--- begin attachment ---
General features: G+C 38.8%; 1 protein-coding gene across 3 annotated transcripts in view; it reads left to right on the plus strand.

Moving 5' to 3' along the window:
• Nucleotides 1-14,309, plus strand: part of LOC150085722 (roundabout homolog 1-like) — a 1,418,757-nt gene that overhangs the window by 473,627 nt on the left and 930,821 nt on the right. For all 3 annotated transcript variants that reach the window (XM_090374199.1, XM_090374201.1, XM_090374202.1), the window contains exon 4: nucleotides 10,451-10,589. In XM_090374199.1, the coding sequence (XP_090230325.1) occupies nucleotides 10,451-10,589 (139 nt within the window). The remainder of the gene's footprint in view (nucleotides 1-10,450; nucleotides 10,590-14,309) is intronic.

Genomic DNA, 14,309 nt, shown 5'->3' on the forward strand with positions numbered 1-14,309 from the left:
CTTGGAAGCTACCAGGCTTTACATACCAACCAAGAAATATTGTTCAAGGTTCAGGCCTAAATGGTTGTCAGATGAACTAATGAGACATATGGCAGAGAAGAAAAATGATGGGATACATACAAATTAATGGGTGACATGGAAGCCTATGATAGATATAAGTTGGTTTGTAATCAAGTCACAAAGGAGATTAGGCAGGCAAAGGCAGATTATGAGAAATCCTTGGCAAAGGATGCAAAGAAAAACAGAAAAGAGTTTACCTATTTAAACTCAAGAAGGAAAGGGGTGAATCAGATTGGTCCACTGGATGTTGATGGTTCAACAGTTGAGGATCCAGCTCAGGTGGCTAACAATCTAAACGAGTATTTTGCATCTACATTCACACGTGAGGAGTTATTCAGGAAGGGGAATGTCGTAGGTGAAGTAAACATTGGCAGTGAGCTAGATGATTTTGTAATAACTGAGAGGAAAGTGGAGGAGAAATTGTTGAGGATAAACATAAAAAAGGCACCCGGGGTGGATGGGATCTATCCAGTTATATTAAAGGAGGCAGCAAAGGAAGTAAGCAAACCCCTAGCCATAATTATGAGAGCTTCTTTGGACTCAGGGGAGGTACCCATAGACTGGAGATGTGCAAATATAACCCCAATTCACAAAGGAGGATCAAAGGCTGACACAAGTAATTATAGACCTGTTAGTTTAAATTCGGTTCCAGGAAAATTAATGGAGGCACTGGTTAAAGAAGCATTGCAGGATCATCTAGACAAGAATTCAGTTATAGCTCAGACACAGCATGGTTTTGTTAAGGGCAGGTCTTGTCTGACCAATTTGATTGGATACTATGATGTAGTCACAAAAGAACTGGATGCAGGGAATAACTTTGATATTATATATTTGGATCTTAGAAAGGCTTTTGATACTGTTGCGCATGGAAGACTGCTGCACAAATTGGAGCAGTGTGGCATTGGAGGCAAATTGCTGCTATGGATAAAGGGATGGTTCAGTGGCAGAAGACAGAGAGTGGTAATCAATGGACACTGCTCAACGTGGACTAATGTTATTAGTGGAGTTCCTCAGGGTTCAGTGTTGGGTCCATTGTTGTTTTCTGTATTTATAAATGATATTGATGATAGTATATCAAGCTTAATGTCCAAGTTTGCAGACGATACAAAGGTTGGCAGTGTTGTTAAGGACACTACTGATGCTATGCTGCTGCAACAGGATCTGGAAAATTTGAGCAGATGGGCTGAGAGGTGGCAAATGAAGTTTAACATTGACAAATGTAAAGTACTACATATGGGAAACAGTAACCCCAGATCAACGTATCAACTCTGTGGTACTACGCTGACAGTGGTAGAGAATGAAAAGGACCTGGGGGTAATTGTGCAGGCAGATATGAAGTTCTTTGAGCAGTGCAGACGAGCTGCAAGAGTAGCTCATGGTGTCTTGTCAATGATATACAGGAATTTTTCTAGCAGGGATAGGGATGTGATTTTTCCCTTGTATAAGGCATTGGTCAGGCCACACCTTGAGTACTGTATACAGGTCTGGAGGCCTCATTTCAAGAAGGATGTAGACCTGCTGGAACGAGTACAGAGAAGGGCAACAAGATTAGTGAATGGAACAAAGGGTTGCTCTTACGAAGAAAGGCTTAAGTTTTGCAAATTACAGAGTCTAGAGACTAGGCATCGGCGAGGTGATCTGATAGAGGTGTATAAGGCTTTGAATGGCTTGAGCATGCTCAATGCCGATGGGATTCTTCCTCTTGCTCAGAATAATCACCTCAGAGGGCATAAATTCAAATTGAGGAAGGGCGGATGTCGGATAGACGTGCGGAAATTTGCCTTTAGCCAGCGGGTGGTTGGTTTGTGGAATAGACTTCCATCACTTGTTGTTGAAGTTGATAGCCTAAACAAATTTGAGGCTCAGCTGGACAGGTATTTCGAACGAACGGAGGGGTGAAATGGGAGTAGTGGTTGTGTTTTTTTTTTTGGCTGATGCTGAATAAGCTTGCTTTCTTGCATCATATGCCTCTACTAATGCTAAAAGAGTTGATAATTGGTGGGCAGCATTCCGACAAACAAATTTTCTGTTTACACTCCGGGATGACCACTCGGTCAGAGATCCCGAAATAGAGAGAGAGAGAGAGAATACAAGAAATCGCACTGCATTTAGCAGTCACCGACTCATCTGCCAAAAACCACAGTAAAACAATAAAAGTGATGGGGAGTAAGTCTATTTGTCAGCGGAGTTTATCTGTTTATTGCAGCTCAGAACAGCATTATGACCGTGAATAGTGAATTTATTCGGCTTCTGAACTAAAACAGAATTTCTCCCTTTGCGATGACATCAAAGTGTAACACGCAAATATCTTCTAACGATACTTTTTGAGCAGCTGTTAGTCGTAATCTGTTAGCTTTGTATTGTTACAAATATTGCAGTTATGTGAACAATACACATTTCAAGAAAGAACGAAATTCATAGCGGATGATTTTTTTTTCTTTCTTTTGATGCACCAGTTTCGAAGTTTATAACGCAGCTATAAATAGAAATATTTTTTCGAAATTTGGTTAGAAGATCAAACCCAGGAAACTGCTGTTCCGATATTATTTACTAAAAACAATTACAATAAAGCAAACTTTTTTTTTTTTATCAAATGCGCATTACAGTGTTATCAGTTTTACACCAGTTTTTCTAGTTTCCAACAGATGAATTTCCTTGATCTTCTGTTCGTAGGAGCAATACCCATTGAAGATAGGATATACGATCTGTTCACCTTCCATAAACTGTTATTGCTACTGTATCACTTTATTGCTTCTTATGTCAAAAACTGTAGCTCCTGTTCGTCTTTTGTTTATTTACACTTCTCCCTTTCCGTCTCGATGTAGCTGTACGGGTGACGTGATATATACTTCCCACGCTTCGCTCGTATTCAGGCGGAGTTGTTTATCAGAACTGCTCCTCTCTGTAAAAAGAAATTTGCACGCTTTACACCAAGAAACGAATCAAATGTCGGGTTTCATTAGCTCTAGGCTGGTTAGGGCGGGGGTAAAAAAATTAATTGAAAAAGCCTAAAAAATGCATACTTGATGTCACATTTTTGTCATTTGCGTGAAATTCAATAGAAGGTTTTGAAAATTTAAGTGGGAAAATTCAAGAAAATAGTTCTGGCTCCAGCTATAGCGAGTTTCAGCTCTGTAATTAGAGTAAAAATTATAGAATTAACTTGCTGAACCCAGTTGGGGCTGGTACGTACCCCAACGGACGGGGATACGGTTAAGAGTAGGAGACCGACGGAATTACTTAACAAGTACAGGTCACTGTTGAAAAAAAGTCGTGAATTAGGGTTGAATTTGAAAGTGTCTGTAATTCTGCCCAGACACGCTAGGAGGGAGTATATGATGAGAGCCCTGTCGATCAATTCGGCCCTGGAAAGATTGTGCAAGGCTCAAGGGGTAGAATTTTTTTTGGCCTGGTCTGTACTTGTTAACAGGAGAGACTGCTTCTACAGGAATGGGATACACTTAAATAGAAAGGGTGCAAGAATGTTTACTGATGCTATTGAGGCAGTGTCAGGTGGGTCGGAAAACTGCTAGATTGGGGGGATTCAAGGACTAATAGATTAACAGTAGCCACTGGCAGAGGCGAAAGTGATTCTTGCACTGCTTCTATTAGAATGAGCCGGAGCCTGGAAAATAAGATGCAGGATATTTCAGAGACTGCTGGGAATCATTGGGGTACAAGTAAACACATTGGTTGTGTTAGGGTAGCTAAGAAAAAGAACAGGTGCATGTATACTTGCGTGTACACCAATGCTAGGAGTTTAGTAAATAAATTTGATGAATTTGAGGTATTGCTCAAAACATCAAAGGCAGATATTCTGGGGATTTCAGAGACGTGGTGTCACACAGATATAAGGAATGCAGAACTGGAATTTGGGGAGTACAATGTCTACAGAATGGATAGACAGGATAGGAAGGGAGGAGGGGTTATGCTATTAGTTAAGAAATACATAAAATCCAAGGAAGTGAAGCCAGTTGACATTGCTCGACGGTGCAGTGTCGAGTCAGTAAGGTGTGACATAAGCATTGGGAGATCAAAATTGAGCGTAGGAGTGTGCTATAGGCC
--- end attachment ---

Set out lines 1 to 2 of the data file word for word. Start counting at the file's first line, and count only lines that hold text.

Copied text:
General features: G+C 38.8%; 1 protein-coding gene across 3 annotated transcripts in view; it reads left to right on the plus strand.

Moving 5' to 3' along the window: